The Impact of Google Dance – September, 2012

If you are in the SEO field for the last couple of years you should be able to remember that there was a well known term in the industry called “Google Dance”. The effect of the Google Dance encountered most in the year 2007 and 2008 and from late the 2009 onwards it was less frequent as far as I can remember. Starting from 2011 until September this year it was almost vanished or not noticeable like before.

What is Google Dance?

Google Dance is an experimental algorithm update to try to improve search results or drop-off web spam in search results. It generally happens without any official update from Google. As an effect, organic rank for some sites jump (up or down) even 3 to 5 pages. The live search results impacted for a period of 1 or 2 weeks approx and then again come back to the normal steady state. However for some victims the effect stays longer and appears permanent.
Google Dance is just an indication of a major permanent algorithm change which generally not happens at one go. As for example, the last “Panda” and “Penguin” updates were just the final stage performance of so many Google Dance rehearsals. Google generally announces about those dance factors officially much later – if they got satisfied with the results and decide to go for those algorithmic changes permanently.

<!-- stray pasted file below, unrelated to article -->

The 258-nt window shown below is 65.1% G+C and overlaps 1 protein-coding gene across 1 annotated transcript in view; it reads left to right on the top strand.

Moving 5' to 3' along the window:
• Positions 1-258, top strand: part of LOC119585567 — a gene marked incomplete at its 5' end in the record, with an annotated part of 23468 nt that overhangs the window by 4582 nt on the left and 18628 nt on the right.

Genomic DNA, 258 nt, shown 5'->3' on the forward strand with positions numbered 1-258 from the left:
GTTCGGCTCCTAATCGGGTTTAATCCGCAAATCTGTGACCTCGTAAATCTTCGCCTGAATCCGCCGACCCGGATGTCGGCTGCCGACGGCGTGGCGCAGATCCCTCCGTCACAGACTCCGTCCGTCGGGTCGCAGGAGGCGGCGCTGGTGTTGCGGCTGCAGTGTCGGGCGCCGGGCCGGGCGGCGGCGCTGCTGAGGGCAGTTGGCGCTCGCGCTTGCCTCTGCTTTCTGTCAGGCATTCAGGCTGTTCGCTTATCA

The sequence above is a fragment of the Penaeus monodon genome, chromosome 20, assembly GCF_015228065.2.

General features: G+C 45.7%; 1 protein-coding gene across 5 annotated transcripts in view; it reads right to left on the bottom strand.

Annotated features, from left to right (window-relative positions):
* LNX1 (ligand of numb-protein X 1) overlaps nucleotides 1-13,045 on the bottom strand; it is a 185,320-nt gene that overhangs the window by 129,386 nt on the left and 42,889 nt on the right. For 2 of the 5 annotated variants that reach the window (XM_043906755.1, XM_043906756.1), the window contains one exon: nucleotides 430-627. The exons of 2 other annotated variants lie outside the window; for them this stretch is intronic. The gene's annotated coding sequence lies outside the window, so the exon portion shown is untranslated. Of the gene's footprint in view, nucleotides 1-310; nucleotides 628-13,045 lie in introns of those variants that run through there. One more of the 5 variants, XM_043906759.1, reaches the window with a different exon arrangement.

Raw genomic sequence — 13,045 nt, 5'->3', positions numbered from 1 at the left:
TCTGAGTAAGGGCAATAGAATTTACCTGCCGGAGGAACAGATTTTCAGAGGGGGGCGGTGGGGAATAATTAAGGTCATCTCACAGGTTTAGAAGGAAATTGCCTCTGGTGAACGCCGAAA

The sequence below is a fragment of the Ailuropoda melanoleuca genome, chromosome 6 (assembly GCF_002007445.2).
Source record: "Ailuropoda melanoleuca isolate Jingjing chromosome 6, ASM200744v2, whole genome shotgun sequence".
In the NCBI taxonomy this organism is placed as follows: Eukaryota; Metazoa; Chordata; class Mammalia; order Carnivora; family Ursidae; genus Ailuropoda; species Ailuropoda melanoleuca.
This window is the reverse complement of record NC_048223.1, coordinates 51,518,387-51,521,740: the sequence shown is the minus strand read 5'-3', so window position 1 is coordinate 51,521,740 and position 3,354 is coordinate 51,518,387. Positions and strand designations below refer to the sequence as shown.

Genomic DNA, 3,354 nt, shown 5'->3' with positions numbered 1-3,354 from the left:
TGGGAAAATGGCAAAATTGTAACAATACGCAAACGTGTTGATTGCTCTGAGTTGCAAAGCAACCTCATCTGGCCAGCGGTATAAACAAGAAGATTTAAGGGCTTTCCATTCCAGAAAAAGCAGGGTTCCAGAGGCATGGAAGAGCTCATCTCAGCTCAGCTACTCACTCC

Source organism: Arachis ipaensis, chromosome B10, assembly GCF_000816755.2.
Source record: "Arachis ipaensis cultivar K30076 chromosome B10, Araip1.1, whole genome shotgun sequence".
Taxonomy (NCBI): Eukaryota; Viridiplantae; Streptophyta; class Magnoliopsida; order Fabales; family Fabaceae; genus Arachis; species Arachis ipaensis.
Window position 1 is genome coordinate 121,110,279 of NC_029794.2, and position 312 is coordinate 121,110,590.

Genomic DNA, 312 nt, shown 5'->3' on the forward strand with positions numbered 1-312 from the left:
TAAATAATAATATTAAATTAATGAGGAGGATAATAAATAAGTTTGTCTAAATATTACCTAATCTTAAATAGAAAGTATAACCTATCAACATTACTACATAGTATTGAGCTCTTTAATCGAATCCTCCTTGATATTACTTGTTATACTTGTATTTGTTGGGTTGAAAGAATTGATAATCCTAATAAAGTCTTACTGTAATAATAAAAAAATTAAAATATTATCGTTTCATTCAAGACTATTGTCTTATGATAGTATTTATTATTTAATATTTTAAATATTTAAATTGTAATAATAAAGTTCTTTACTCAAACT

What happened at the dance floor for the last rehearsal in September?

Here are the top 3 impacts according to our analysis –

  1. URL Devaluation – Domains and URLs which were getting advantage solely for having keywords in the URL are identified and devalued for lacking other offpage and onpage SEO friendly factors. Here is an official confirmation from the Google web spam team head Matt Cutts –
  2. Structural Devaluation – websites hosted in the same server (shared hosting) with very similar design/coding, navigation structure, pages and content are identified and kick-out from the floor.
  3. Authority Reward – website link found as ethical sponsor advertising such as banner and text ads across relevant network got rewarded in organic ranks.

The results now got steady and some sites negatively affected for that dance got back to the previous position automatically. But I believe websites who are true victims are still not on the dance floor as Google may retain a minor part of that algorithm change permanently or will soon apply it and they will be just out.

“Prevention is better than cure”, I encourage you to follow only ethical SEO and strongly avoid challenging Google with tricky techniques. Consider to go for periodical SEO audit and ensure everything is Google friendly.

Do let me know your views by commenting here, oh! wait, wait, 1 more thing – I hope you are still not using those old-school comment spam techniques?